In a way this field, called geochronology, is some of the purest detective work earth scientists do.There are two basic approaches: relative age dating, and absolute age dating.How much of your life do you spend thinking about time? Time comes in different forms in geology, mainly absolute and relative.They are both important in terms of Earth's history and its geological timeline, and they work together in concert to build the planet's geological record.These artifacts can be placed in order, but requires external information to determine which end of the series is younger or older.
We have a long record of events in absolute time but much of that occurred before humans were on Earth to write it down.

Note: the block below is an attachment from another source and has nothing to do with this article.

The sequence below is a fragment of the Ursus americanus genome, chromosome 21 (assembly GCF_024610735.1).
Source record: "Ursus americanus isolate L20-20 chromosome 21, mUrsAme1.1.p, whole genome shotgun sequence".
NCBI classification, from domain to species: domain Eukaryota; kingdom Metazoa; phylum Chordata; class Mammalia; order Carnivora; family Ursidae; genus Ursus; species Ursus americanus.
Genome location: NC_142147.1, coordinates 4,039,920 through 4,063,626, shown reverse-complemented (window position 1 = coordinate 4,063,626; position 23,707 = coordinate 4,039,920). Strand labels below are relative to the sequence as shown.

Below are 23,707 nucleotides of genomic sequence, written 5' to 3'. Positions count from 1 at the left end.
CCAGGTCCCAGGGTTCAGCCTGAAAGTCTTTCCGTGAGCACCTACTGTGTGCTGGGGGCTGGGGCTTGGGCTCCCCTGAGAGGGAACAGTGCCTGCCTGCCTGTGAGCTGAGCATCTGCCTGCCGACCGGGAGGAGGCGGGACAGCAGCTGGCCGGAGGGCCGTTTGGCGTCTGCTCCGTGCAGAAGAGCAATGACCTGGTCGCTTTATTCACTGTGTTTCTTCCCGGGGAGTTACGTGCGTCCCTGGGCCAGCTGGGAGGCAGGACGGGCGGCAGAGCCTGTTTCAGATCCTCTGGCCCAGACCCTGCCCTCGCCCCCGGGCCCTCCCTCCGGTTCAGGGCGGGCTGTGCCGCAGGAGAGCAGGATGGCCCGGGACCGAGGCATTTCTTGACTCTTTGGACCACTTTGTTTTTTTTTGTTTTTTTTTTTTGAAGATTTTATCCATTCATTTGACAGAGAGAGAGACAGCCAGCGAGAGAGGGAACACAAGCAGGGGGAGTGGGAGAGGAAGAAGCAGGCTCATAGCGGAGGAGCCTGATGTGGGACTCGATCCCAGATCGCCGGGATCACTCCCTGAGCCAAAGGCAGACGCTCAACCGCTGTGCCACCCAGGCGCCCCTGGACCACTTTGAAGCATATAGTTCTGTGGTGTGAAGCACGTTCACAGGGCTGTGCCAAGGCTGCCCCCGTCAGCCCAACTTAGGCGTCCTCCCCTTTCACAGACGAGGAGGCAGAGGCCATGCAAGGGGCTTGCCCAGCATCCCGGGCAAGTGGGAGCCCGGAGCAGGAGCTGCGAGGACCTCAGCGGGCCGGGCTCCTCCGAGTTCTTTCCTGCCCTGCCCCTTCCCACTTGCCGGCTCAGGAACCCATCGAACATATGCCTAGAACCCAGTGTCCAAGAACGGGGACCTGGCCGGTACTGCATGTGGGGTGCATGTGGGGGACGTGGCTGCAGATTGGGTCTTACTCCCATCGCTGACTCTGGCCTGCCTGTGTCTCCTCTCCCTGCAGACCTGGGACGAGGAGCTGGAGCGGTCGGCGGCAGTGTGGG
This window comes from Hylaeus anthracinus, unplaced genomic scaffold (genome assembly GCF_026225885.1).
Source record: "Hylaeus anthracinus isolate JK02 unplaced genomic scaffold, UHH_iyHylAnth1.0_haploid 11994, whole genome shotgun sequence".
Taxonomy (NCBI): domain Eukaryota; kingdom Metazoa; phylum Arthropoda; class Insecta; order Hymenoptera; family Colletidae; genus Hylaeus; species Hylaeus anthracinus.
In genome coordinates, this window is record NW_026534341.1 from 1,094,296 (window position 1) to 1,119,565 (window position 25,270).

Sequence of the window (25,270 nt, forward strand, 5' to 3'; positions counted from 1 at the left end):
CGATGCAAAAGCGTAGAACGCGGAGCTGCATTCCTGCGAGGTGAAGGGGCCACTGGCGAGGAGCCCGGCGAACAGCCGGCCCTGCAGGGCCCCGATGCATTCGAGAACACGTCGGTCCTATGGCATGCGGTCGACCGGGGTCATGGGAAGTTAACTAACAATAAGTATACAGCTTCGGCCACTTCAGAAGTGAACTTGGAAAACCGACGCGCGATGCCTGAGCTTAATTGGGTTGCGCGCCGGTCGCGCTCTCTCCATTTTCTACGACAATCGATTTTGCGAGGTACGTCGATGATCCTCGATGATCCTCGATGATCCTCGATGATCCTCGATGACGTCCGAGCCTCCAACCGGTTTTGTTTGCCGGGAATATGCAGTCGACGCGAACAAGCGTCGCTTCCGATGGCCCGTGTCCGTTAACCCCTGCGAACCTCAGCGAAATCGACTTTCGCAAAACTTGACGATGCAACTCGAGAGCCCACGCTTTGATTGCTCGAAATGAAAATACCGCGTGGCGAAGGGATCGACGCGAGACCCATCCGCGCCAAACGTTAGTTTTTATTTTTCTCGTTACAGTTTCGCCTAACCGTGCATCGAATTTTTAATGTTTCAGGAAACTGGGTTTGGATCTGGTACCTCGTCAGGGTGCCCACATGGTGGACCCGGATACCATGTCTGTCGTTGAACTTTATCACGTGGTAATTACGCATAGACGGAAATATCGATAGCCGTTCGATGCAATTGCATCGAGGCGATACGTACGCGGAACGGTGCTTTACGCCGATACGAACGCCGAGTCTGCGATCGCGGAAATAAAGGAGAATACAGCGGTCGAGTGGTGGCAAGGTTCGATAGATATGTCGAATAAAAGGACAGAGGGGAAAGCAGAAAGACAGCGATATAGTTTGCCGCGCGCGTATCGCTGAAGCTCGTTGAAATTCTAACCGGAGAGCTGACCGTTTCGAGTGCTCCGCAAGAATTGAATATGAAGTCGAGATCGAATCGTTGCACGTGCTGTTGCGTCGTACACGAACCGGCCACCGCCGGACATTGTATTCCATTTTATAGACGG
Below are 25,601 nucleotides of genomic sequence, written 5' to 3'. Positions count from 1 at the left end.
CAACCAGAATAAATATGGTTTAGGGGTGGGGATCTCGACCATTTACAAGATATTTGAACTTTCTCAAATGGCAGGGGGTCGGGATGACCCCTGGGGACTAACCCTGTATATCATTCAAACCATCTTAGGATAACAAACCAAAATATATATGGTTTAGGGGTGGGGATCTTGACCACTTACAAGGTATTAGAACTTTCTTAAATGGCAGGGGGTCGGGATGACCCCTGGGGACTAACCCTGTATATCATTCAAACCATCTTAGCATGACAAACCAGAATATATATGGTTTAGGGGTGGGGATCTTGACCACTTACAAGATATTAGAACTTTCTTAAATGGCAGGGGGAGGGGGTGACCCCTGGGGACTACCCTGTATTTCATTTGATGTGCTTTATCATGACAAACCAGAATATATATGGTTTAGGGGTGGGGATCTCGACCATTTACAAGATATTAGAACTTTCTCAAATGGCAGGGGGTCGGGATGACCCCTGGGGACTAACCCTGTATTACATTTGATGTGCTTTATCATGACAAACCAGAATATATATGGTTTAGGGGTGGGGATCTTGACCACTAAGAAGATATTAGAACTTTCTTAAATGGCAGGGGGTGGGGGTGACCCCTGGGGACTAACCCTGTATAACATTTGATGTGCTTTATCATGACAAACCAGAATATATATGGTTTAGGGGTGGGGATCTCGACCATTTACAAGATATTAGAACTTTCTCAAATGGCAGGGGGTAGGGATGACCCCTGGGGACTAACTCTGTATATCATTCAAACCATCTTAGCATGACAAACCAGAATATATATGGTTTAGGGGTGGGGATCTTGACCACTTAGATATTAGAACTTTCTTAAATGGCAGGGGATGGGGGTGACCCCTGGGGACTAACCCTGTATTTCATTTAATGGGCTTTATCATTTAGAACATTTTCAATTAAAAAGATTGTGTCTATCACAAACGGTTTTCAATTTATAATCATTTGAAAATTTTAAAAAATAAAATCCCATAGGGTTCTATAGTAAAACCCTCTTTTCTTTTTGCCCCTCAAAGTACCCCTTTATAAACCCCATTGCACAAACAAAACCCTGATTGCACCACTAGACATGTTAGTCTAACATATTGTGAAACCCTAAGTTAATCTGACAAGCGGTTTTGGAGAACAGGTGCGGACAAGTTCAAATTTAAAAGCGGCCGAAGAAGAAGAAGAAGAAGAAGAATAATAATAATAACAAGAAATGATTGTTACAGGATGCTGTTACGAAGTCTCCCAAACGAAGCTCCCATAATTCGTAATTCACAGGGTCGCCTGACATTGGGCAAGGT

Relative age dating also means paying attention to crosscutting relationships.
Say for example that a volcanic dike, or a fault, cuts across several sedimentary layers, or maybe through another volcanic rock type.
According to the laws of superposition, a strategic layer that is higher has been deposited more recently.
The oldest strata are at the bottom of the sequence.